Amid cries of foul play, historian of Stalin-era purges gets 15 years in Russian prison
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Amid cries of foul play, historian of Stalin-era purges gets 15 years in Russian prison

A Russian court lengthened the prison sentence of historian and human rights activist Yuri Dmitriev on Monday, according to an official statement. The increase from 13 to 15 years was the latest development in a lengthy legal saga arising from charges widely decried as “spurious” and “politically motivated” efforts by Russian authorities to punish the defendant for his work to uncover mass graves dating back to Soviet dictator Josef Stalin’s purges. The ruling followed a request by prosecutors to increase Dmitriev’s sentence to the statutory maximum.

Dmitriev was initially arrested in 2016 on charges related to child pornography and sexual misconduct, as well as illegal weapon possession. The first two charges related to photographs of Dmitriev’s adopted daughter, which he asserted had been taken as part of ongoing efforts to monitor the child’s health condition, but which an anonymous source alleged were illicit in nature.

In the years that have passed since his initial detention, Dmitriev has been acquitted, re-arrested, sentenced to three and a half years in prison, and then re-sentenced on multiple occasions. In November 2020, as he prepared for what was expected to be his imminent release, a court added nearly a decade to his sentence, bringing the total up to 13 years prior to Monday’s extension.

The case has provoked an outcry for what supporters in Russia and abroad suspect are false charges designed to punish a prominent historian during a period of surging popular sentiment toward Soviet leader Josef Stalin. Respected independent pollster the Levada Center revealed earlier this year that some 56 percent of Russians now view Stalin as a “great leader,” despite his legacy of political purges and other atrocities.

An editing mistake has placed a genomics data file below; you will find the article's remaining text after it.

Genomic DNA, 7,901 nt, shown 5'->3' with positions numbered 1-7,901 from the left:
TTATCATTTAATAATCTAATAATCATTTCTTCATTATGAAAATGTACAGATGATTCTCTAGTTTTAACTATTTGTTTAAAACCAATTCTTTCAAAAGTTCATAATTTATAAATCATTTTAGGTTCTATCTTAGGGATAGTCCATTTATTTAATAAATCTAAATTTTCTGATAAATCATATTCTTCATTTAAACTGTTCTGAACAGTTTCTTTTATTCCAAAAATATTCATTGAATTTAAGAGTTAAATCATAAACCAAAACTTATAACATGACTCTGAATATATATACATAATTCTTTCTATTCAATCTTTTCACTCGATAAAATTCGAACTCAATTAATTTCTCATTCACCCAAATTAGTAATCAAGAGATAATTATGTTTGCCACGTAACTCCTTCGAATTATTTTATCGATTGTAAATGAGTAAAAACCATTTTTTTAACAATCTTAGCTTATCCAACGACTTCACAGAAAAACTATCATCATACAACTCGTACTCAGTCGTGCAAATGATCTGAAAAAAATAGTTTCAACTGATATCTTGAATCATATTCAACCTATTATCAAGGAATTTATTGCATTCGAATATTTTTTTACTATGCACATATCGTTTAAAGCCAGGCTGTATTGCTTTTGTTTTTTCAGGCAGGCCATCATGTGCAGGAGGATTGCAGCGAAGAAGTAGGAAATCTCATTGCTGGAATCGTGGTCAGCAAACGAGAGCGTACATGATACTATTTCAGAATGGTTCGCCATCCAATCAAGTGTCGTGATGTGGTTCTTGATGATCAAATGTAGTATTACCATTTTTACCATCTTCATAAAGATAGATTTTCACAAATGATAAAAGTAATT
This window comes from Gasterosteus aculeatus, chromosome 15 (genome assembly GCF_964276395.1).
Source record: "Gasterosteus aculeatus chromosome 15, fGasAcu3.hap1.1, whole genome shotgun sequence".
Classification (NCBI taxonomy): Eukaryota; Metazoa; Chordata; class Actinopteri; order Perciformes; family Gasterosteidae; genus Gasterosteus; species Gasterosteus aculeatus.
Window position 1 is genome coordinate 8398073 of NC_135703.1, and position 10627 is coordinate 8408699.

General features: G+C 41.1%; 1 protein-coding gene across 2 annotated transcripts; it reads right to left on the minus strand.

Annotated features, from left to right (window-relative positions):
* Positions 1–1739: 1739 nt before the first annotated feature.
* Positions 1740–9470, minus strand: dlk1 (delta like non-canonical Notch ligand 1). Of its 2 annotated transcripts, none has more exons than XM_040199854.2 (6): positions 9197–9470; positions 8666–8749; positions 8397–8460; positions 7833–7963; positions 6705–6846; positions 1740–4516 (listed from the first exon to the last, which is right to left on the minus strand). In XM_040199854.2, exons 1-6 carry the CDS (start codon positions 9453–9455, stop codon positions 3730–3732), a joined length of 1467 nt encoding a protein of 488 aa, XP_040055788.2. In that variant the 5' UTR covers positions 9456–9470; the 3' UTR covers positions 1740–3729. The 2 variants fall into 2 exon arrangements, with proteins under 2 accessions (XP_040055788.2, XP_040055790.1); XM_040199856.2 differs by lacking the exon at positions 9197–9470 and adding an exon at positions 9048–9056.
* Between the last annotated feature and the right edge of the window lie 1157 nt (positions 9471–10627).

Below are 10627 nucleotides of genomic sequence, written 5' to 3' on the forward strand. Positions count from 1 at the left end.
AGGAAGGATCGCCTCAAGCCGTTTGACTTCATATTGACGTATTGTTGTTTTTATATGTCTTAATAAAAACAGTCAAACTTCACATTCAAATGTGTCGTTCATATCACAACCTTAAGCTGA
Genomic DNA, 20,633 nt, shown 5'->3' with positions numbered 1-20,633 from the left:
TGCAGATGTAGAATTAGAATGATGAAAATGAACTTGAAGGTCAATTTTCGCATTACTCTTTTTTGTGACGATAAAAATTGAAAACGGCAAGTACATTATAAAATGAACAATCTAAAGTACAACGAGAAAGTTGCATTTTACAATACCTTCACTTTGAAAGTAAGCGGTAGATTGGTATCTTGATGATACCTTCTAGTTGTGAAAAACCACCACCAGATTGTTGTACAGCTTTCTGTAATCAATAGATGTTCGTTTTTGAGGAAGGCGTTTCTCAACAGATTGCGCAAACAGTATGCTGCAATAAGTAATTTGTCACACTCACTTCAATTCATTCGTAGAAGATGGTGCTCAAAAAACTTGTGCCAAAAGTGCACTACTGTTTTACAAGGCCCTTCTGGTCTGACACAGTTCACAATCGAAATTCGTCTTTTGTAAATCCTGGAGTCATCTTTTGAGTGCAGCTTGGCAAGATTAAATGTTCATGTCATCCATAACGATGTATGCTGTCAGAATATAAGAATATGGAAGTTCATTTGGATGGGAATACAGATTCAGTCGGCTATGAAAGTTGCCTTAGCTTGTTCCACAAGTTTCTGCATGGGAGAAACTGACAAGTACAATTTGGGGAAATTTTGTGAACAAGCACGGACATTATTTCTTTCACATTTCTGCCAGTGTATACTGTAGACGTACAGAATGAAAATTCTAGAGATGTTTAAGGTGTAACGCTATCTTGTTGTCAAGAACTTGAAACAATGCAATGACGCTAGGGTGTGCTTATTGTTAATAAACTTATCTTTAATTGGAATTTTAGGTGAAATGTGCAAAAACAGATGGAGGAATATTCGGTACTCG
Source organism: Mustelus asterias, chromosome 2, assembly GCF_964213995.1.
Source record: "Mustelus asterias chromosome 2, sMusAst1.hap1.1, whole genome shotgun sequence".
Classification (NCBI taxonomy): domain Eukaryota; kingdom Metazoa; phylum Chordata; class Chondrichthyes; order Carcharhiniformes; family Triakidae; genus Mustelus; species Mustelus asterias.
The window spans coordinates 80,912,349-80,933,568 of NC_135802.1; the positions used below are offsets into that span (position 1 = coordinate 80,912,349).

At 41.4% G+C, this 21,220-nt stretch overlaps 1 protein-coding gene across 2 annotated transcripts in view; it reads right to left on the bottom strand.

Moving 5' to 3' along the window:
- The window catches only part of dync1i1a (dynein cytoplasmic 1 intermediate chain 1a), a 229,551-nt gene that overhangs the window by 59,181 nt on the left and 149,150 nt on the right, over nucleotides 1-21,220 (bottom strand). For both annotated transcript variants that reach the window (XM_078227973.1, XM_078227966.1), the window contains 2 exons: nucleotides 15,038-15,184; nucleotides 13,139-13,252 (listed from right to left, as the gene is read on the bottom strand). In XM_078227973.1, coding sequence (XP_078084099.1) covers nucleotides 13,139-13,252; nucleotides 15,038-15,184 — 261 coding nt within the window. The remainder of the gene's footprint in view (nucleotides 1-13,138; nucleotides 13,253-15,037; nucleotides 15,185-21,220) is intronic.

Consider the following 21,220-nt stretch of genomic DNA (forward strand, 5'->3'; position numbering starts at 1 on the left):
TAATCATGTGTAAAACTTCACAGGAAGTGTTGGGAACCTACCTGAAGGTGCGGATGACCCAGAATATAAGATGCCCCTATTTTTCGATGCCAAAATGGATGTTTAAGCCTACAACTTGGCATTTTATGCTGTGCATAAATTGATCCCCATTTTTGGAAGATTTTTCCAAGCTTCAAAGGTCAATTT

“Dmitriev is known for his work to identify victims of Soviet terror in Karelia, where tens of thousands of people were shot and killed without trial or conviction and buried in mass graves. Dmitriev has quite literally reassembled the bones of the victims in these mass graves, identified them by name and given them back their dignity. … Dmitriev’s work on so-called liquidations during the Stalin era are considered so threatening by the current Russian government that accusations of paedophilia and sexual abuse have been fabricated against him,” asserted Geir Hønneland, Secretary General of the Norwegian Helsinki Committee, a human rights NGO, upon awarding the 2021 Sakharov Freedom Award to Dmitriev in absentia in May 2021.

In October 2020, the second-highest-ranking US diplomat in Russia said of the case: “The truth is Mr. Dmitriev has done nothing more than shed light on terrible crimes that some would like to be forgotten.  The truth is Mr. Dmitriev’s case is widely seen as being politically-motivated.  The truth is Mr. Dmitriev should be immediately released.”

In May 2020, the European Union called for Dmitriev’s release, issuing a statement that referred to the charges against him as “spurious and connected to his work as historian and human rights defender.

In related news, the Russian Supreme Court ordered the liquidation Tuesday of Memorial International, a regional branch of which Dmitriev had chaired prior to his arrest. The organization was established in the late 1980s to shine a light on crimes committed by the Soviet regime.